Ko Un, the preeminent Korean poet of the twentieth century, embraces Buddhism with the versatility of a master Taoist sage. A beloved cultural figure who has helped shape contemporary Korean literature, Ko Un is also a novelist, literary critic, ex-monk, former dissident, and four-time political prisoner. His verse--vivid, unsettling, down-to-earth, and deeply moving--ranges from the short lyric to the vast epic and draws from a poetic reservoir filled with memories and experiences ranging over seventy years of South Korea's tumultuous history from the Japanese occupation to the Korean war to democracy. This collection, an essential sampling of his poems from the last decade of the twentieth century, offers in deft translation, as lively and demotic as the original, the off-beat humor, mystery, and mythic power of his work for a wide audience of English-speaking readers. It showcases the work of a man whom Allen Ginsberg has called "a magnificent poet, a combination of Buddhist cognoscente, passionate political libertarian, and naturalist historian," who Gary Snyder has said is "a real-world poet!" who "outfoxes the Old Masters and the young poets both," and who Lawrence Ferlinghetti has described as "no doubt the greatest living Korean Zen poet today."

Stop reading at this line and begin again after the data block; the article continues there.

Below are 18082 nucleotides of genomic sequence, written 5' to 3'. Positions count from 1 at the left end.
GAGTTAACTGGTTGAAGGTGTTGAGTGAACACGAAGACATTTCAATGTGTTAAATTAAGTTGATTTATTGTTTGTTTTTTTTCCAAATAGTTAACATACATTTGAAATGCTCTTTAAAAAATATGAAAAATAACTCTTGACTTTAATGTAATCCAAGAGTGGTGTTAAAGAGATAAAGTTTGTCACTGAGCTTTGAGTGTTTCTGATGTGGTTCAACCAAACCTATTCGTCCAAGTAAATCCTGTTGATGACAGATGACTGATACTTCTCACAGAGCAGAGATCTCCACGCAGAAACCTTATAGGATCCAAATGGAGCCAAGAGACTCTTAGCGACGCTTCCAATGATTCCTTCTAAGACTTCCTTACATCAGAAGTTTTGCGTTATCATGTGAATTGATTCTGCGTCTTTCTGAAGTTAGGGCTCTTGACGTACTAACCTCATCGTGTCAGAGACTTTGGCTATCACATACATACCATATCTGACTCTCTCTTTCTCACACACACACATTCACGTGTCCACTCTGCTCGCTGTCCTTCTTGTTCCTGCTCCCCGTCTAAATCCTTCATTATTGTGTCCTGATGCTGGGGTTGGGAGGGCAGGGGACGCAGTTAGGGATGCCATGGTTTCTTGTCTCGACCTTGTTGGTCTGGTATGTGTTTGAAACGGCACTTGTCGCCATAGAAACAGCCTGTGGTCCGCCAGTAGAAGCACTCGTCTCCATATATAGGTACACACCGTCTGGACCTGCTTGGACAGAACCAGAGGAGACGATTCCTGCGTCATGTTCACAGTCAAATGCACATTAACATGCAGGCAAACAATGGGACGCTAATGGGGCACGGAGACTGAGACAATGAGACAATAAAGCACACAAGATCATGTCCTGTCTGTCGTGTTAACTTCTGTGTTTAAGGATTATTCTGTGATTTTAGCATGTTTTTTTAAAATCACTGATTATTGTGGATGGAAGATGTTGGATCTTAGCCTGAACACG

Ko Un is author of Beyond Self: 108 Korean Zen Poems and The Sound of My Waves: Selected Poems of Ko Un as well as more than 100 volumes of poetry, short stories, fiction, criticism, essays, and children's literature, many of which have been best-sellers. His many awards include the Korean Literary Writers Award, Manhae Literary Award, and the Daesan Literary Award. Ko Un was Visiting Professor at the University of California, Berkeley, and Harvard University. Clare You, Chair, Center for Korean Studies, University of California, Berkeley, has received the Korean National Silver Medal of Culture, and is author of two language textbooks including College Korean. Richard Silberg, associate editor of Poetry Flash, is author of five books of poetry and the book of essays Reading the Sphere. You and Silberg have also co-translated the poems of Oh Sae-Young.